Friday, November 25, 2016

Delirium by Lauren Oliver (Review)

YA, Dystopia
Publication Date:April 2, 2012
Published By: Harper Collins
SeriesDelirium #1 
Review copy:Purchased
Buy it:
Amazon ~ B&N ~ Chapters

In an alternate United States, love has been declared a dangerous disease, and the government forces everyone who reaches eighteen to have a procedure called the Cure. Living with her aunt, uncle, and cousins in Portland, Maine, Lena Haloway is very much looking forward to being cured and living a safe, predictable life. She watched love destroy her mother and isn't about to make the same mistake.

But with ninety-five days left until her treatment, Lena meets enigmatic Alex, a boy from the Wilds who lives under the government's radar. What will happen if they do the unthinkable and fall in love?

  The deadliest of all deadly things:  It kills you both when you have it and when you don't.
  And then i'm frightened.  That's how it starts.  Even if he is cured, even if he is safe   the fact is, I'm not safe, and this is how it starts.
  Gracie's life fell apart because of a single word: sympathizer.

  My world exploded because of a different word: suicide.
  Correction: That was the first time my world exploded.
  Take it from me: If you hear the past speaking to you, feel it tugging at your back and running its fingers up your spine, the best thing to do   the only thing   is run.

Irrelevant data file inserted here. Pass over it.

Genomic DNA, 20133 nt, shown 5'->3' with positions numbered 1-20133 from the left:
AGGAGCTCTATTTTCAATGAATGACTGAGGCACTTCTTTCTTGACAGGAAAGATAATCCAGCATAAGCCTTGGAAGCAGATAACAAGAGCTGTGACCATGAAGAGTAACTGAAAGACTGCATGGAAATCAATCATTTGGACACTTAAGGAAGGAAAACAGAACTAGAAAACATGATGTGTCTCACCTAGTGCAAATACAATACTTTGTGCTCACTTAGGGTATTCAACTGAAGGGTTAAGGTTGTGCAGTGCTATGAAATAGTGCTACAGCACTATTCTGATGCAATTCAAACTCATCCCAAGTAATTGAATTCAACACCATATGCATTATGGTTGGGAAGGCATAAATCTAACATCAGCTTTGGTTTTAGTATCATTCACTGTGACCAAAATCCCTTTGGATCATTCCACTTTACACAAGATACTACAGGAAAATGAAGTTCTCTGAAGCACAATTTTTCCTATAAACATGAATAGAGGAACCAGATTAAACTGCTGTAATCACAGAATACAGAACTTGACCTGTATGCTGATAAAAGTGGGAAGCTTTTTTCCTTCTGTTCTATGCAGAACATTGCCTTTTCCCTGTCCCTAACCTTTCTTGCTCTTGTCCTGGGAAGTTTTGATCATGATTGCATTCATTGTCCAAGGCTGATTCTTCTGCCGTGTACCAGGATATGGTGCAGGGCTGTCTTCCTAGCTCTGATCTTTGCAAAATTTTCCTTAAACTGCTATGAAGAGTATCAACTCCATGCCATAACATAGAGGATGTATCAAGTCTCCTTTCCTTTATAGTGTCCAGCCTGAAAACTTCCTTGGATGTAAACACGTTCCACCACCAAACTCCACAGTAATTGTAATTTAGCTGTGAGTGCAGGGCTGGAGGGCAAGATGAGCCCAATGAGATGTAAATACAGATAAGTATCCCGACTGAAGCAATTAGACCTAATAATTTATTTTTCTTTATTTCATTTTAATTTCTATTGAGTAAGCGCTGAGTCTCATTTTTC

Love: a single word, a wispy thing, a word no bigger or longer than an edge.  That's what it is: an edge; a razor.  It draws up through the center of your life, cutting everything in two.  Before and after.  The rest of the world falls away on either side.

  What a beautifully and wholly original read.  I can't believe that it sat on my shelves as long as it has because I enjoyed every last moment.  This book is so much more than a pretty cover with an intriguing synopsis and I loved every minute of it.  I think in a way I enjoyed this more because of the length of time I waited to read it.  The hype had died down and I had nothing but my own thoughts and opinions going in, giving me a better chance not to consider any possibilities of being let down.  There was so much to enjoy that I'm not honestly sure how I'm going to pack it into one review, but I will try.

  I think a part of me had expected the plot to go roughly like it did, but there was also a few really good surprises along the way.  It's more about the twist and turns and the gradual development for me than anything when it comes to plot in dystopia reads.  There is always a general expectation from the synopsis when opening the pages, but it's how the author executes it that matters.  There was a great original development of Lena, her world and why she was the way she was.  There was something about the consistent pace in the way things were set up that slowed and yet carried pace throughout the rest of the read.  My attention never wavered and  the picture only became more vivid, more movie like as I read on.  I guess you could say that the pacing was damn near perfect.